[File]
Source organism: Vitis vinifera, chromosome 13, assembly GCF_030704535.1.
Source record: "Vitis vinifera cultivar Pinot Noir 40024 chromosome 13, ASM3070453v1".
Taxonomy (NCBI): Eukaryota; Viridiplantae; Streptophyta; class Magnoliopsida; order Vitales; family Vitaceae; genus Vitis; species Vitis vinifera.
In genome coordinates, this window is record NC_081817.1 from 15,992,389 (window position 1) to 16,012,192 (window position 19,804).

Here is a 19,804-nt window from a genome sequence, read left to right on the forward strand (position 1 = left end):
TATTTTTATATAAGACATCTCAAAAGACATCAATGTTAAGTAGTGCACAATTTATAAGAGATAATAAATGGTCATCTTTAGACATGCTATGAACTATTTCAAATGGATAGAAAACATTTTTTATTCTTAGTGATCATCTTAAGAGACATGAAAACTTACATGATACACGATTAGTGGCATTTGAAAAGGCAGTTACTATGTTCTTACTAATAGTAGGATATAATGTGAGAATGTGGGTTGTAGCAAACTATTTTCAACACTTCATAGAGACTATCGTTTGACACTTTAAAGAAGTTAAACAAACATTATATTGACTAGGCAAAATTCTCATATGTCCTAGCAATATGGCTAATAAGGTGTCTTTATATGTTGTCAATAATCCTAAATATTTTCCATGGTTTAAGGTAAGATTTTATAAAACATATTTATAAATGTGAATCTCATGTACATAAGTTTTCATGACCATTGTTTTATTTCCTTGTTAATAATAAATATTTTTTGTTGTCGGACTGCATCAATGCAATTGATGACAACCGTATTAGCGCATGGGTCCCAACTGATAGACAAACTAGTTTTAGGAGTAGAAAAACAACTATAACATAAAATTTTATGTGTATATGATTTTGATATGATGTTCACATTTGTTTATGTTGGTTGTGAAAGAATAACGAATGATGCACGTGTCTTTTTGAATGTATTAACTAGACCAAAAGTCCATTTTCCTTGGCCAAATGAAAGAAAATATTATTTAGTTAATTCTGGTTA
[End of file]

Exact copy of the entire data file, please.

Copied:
Source organism: Vitis vinifera, chromosome 13, assembly GCF_030704535.1.
Source record: "Vitis vinifera cultivar Pinot Noir 40024 chromosome 13, ASM3070453v1".
Taxonomy (NCBI): Eukaryota; Viridiplantae; Streptophyta; class Magnoliopsida; order Vitales; family Vitaceae; genus Vitis; species Vitis vinifera.
In genome coordinates, this window is record NC_081817.1 from 15,992,389 (window position 1) to 16,012,192 (window position 19,804).

Here is a 19,804-nt window from a genome sequence, read left to right on the forward strand (position 1 = left end):
TATTTTTATATAAGACATCTCAAAAGACATCAATGTTAAGTAGTGCACAATTTATAAGAGATAATAAATGGTCATCTTTAGACATGCTATGAACTATTTCAAATGGATAGAAAACATTTTTTATTCTTAGTGATCATCTTAAGAGACATGAAAACTTACATGATACACGATTAGTGGCATTTGAAAAGGCAGTTACTATGTTCTTACTAATAGTAGGATATAATGTGAGAATGTGGGTTGTAGCAAACTATTTTCAACACTTCATAGAGACTATCGTTTGACACTTTAAAGAAGTTAAACAAACATTATATTGACTAGGCAAAATTCTCATATGTCCTAGCAATATGGCTAATAAGGTGTCTTTATATGTTGTCAATAATCCTAAATATTTTCCATGGTTTAAGGTAAGATTTTATAAAACATATTTATAAATGTGAATCTCATGTACATAAGTTTTCATGACCATTGTTTTATTTCCTTGTTAATAATAAATATTTTTTGTTGTCGGACTGCATCAATGCAATTGATGACAACCGTATTAGCGCATGGGTCCCAACTGATAGACAAACTAGTTTTAGGAGTAGAAAAACAACTATAACATAAAATTTTATGTGTATATGATTTTGATATGATGTTCACATTTGTTTATGTTGGTTGTGAAAGAATAACGAATGATGCACGTGTCTTTTTGAATGTATTAACTAGACCAAAAGTCCATTTTCCTTGGCCAAATGAAAGAAAATATTATTTAGTTAATTCTGGTTA